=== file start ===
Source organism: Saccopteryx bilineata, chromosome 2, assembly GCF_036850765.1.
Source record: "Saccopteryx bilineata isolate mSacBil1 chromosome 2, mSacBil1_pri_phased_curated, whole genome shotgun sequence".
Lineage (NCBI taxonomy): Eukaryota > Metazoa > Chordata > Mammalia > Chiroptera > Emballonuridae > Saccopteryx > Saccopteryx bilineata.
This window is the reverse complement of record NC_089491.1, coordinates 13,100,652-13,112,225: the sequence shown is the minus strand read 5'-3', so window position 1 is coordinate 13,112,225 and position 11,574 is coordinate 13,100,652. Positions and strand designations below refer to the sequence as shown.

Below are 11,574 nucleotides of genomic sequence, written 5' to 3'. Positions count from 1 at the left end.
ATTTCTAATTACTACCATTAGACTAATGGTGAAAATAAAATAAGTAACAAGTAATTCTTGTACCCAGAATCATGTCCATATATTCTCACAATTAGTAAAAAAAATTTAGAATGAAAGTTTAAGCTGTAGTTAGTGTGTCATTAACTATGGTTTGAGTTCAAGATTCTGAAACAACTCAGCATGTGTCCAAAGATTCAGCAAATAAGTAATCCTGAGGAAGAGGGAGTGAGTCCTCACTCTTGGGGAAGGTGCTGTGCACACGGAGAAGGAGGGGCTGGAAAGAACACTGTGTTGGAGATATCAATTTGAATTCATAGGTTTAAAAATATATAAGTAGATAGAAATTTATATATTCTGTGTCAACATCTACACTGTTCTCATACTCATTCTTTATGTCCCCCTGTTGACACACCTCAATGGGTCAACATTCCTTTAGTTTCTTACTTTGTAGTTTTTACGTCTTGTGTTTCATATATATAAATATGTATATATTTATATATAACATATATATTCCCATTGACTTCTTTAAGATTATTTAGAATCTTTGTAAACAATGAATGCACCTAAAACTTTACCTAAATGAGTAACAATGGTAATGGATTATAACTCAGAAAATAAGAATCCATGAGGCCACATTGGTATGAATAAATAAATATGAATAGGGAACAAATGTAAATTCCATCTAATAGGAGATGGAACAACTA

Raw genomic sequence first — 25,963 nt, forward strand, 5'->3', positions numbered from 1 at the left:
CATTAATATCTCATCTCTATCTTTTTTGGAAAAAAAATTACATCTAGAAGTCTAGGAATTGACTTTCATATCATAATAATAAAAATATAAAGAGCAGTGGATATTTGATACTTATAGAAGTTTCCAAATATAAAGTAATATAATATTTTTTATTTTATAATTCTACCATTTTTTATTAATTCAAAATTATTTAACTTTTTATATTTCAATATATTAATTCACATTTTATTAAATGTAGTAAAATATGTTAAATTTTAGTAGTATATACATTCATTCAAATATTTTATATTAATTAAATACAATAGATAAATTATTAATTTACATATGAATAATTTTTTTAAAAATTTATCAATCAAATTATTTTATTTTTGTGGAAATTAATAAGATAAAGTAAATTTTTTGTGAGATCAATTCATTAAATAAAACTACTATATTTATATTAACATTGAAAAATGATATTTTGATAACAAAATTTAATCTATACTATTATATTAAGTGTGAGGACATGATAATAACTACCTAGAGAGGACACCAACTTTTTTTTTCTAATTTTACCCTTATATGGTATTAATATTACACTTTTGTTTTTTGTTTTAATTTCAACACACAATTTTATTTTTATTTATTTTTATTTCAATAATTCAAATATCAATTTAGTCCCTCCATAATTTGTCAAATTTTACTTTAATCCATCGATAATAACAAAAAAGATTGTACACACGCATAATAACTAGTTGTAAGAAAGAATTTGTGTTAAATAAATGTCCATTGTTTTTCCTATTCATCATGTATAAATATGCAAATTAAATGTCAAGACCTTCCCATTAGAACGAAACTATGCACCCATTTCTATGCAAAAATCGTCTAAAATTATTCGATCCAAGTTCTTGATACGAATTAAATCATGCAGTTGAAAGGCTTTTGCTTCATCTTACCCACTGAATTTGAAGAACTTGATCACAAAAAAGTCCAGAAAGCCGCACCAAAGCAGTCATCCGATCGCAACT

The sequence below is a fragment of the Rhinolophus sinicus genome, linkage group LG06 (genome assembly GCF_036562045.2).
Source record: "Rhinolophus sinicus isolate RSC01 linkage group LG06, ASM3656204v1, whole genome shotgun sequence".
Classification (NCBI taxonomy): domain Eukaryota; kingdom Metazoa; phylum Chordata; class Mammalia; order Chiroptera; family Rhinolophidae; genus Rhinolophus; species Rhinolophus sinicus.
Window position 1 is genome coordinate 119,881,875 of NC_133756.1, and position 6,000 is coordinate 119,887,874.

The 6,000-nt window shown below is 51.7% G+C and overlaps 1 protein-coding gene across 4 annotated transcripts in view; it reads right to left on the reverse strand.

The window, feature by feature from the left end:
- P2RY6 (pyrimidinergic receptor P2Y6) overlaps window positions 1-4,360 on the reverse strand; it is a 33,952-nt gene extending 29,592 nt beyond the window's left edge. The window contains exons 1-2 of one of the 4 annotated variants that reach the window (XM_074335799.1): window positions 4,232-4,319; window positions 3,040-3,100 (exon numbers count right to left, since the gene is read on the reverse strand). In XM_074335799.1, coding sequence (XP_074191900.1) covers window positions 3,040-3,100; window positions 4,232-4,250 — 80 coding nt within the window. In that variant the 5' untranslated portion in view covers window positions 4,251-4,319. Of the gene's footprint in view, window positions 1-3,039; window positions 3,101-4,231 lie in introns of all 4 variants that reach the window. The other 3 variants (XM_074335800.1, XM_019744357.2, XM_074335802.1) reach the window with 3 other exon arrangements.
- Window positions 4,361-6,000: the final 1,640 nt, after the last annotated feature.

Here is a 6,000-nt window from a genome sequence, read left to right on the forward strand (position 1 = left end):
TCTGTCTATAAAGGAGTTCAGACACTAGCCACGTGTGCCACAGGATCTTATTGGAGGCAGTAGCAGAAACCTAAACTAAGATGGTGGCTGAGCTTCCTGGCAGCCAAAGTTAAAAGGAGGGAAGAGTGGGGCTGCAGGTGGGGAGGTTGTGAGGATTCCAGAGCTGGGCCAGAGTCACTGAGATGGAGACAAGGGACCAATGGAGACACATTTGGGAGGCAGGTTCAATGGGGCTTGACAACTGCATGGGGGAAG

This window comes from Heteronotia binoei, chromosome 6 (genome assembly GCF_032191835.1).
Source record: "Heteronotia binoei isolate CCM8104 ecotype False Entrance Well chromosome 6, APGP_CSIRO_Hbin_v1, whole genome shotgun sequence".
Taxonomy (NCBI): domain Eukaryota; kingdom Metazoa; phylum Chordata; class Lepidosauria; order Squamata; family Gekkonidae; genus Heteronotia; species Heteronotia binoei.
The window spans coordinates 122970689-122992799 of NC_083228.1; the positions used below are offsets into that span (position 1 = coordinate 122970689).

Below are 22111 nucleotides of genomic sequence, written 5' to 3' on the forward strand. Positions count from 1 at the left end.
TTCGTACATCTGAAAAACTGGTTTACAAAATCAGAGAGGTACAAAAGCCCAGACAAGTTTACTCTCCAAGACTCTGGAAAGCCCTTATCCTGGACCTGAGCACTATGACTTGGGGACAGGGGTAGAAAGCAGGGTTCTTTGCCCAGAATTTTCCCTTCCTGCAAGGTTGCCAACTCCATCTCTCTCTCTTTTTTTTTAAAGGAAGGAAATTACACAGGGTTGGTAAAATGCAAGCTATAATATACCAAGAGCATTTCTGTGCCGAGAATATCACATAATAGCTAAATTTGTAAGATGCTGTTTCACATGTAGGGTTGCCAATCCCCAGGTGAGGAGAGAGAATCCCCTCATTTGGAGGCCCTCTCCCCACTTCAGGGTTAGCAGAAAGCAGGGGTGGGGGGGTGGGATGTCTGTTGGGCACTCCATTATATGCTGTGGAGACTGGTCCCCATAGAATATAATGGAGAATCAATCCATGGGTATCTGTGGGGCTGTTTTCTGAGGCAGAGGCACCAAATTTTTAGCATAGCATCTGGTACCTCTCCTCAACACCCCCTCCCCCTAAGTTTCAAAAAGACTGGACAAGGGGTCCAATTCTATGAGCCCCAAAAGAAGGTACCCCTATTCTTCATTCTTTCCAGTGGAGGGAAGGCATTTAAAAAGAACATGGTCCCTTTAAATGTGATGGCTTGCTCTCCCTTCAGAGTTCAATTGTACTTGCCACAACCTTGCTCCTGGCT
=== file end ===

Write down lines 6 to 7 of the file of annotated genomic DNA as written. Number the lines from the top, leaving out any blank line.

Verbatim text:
ATTTCTAATTACTACCATTAGACTAATGGTGAAAATAAAATAAGTAACAAGTAATTCTTGTACCCAGAATCATGTCCATATATTCTCACAATTAGTAAAAAAAATTTAGAATGAAAGTTTAAGCTGTAGTTAGTGTGTCATTAACTATGGTTTGAGTTCAAGATTCTGAAACAACTCAGCATGTGTCCAAAGATTCAGCAAATAAGTAATCCTGAGGAAGAGGGAGTGAGTCCTCACTCTTGGGGAAGGTGCTGTGCACACGGAGAAGGAGGGGCTGGAAAGAACACTGTGTTGGAGATATCAATTTGAATTCATAGGTTTAAAAATATATAAGTAGATAGAAATTTATATATTCTGTGTCAACATCTACACTGTTCTCATACTCATTCTTTATGTCCCCCTGTTGACACACCTCAATGGGTCAACATTCCTTTAGTTTCTTACTTTGTAGTTTTTACGTCTTGTGTTTCATATATATAAATATGTATATATTTATATATAACATATATATTCCCATTGACTTCTTTAAGATTATTTAGAATCTTTGTAAACAATGAATGCACCTAAAACTTTACCTAAATGAGTAACAATGGTAATGGATTATAACTCAGAAAATAAGAATCCATGAGGCCACATTGGTATGAATAAATAAATATGAATAGGGAACAAATGTAAATTCCATCTAATAGGAGATGGAACAACTA

Raw genomic sequence first — 25,963 nt, forward strand, 5'->3', positions numbered from 1 at the left: